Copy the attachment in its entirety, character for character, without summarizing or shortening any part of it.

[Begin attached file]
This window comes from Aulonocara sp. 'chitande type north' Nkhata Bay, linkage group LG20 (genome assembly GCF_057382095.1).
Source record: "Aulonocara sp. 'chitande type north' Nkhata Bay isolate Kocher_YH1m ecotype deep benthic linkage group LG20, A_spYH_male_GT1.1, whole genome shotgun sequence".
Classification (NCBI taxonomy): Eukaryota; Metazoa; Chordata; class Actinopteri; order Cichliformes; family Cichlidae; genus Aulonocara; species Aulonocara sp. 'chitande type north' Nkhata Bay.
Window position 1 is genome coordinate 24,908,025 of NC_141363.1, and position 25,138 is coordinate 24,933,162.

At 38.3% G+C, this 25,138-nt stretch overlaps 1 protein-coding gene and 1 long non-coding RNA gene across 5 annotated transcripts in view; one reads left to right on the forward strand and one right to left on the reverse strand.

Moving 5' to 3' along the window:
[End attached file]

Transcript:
This window comes from Aulonocara sp. 'chitande type north' Nkhata Bay, linkage group LG20 (genome assembly GCF_057382095.1).
Source record: "Aulonocara sp. 'chitande type north' Nkhata Bay isolate Kocher_YH1m ecotype deep benthic linkage group LG20, A_spYH_male_GT1.1, whole genome shotgun sequence".
Classification (NCBI taxonomy): Eukaryota; Metazoa; Chordata; class Actinopteri; order Cichliformes; family Cichlidae; genus Aulonocara; species Aulonocara sp. 'chitande type north' Nkhata Bay.
Window position 1 is genome coordinate 24,908,025 of NC_141363.1, and position 25,138 is coordinate 24,933,162.

At 38.3% G+C, this 25,138-nt stretch overlaps 1 protein-coding gene and 1 long non-coding RNA gene across 5 annotated transcripts in view; one reads left to right on the forward strand and one right to left on the reverse strand.

Moving 5' to 3' along the window: